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The New Renai Horse Registry Explained.

Gene LaCroix, a very successful trainer and exhibitor of English performance horses, has founded the Renai Horse Registry. Having experience in new registries as a founder of the National Show Horse Registry (which lists the Arabian/Saddlebred cross as a separate breed), LaCroix has said of the RHR, “instead of being a typical breed with ‘breed type’, it is a registry of horses with ‘breed function’. Instead of allowing only horses with common ancestors, as in all pure breeds, it encourages the use of crossbreeding for creating superior function.”

The Renai Horse Registry (RHR) lists three different Registration Divisions; Division A--The Renai Horse, Division B--The Renaissance Arabian and Division C--All Breed Show Horses. The purpose of all divisions is to promote breeding, showing and marketing of horses for higher levels of performance and competition.

According to the RHR Handbook, for a horse to qualify for Division A of the RHR it must be born after Dec. 31, 2001, be sired by a Renai Licensed Stallion (Foundation, Nominated, Approved or Approved-Elite), and the Dam must be enrolled as a Renai Foundation Mare or a Renai Stud Book Mare.

In order to qualify for Division B the horse must first be registered with the AHRA or any WAHO member registry, foals born in the year 2006 and later must be sired by a Renaissance Arabian (RA) Licensed Stallion and out of an RA Foundation Mare. The goal of Division C is to bring horses and exhibitors of all English performance breeds together at shows, to exchange new ideas and to introduce them to the Renai Horse. To qualify for Division C the horse must be born prior to Jan. 1, 2002 and horses may be of any breed, crossbreed or grade.

Since the RHR is a registry of function, not type the possibilities are endless. At the moment there are Foundation Sires from seven different breeds including: American Saddlebreds, Morgans, and Hackneys to name a few.

"From inception, the RHR has been inclusive of all breeds. The ultimate horse will undoubtedly be a composition of various breeds." said LaCroix. The Foundation Stallions were selected from each breed because they have proven themselves in their respective breeds and the list of Foundation Sires continues to grow. Each Division has its own system of approval and licensing for stallions. The Licensing Process will not go into effect until the year 2004. The RHR Handbook states that "the approval process (for stallions) is an evaluation conducted through three different rounds of testing, in order to determine those most likely to be successful sires."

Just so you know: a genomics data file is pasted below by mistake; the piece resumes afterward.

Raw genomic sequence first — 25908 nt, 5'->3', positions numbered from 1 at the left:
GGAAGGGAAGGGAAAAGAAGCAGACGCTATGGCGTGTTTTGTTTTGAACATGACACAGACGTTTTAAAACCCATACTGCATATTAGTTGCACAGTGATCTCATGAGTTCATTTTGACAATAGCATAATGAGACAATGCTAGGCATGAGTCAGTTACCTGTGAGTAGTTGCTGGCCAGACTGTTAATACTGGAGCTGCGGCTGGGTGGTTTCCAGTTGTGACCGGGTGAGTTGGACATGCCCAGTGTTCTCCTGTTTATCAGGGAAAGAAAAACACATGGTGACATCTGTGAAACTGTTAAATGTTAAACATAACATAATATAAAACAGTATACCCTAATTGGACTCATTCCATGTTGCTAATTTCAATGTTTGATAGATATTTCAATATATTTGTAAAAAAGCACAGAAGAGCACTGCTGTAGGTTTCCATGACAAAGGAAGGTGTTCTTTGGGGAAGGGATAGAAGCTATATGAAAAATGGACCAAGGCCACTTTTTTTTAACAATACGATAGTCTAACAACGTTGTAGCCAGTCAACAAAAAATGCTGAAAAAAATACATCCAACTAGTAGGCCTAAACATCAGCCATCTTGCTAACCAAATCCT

Round One evaluates all Renai Foal Book colts at age two. The colts are judged against a strict criteria and only the better colts receive the First Premium and the Star Merit Award. Round Two reevaluates the colts from Round One on their conformation, movement, beauty and elegance. Before any of these colts go on to Round Three they must pass fertility testing, x-ray examinations and hereditary disease diagnostics. Round Three or the Central Test requires each colt to go through approximately 60 days of training at one facility by one trainer who is carefully selected for their expertise in training young horses. Approved Stallions will be selected after Round Three based on their talent and ability, their willingness to train, their overall temperament, stall habits, and their potential to progress the Renai Breed. Only after being licensed as a Renai Approved Stallion can the breeding career begin. The RHR will keep track of all offspring, if a sire produces only mediocre or below average offspring, the RHR has the right to suspend or revoke their license as an Approved Stallion.

Only after an Approved Stallion has demonstrated a positive influence on the breed, will he receive Approved Elite status and have a permanent and irrevocable license to breed. Outside stallions may also be selected by the RHR and licensed as Renai Approved Stallions if outside blood is considered necessary to enhance the progress of the Breed.

The main goal of the RHR is to promote the awareness of the breed. The hopes of the RHR is to have several horse shows throughout the year that will offer performance classes in all three of the RHR divisions. However, the RHR will introduce new class specifications, protocol and judging systems. The RHR Judging System will use three judges who will confer on the entries and come up with the placing as a group instead of individually. These judges will not be announced until the start of each show. After reaching an agreement, one of the judges will give oral reasons to the audience as to why the class was tied the way it was. It will be clear that the winning horses most closely represent the breed standard.

2002 saw the first Annual RHR World Cup Championship Horse Show held in Shelbyville, Ky. "I think the people who came had fun; they understood the concept, they liked the judging system and the fact that there was less showmanship involved in the in-hand classes and more emphasis on the natural, real horse," says LaCroix. "I feel good about it and think that it was an excellent start."

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